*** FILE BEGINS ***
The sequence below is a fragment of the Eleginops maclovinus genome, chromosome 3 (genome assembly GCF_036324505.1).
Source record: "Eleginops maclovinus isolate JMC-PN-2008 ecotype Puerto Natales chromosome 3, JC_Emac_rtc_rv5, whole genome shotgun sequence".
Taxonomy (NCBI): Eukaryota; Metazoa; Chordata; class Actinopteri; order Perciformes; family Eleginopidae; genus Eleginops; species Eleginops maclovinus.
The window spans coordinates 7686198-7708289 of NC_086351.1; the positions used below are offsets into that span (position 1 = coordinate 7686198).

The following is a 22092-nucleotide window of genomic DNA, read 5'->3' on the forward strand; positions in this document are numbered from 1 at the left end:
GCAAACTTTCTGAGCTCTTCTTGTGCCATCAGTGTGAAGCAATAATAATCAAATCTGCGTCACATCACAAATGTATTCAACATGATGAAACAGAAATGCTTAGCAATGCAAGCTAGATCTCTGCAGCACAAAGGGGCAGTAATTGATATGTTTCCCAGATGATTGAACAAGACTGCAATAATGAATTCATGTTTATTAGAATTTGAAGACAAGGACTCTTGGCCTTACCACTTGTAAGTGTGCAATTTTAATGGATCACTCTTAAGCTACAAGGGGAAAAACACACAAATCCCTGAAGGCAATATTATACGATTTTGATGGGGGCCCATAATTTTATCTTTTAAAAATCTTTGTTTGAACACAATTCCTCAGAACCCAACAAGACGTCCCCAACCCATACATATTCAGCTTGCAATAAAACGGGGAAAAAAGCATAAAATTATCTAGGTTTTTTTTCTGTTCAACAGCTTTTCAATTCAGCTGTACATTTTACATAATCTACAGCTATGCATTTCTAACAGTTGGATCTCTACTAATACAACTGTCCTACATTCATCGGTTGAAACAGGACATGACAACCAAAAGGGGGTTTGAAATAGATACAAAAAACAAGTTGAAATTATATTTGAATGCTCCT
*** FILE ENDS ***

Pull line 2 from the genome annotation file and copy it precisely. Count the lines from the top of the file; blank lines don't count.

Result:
Source record: "Eleginops maclovinus isolate JMC-PN-2008 ecotype Puerto Natales chromosome 3, JC_Emac_rtc_rv5, whole genome shotgun sequence".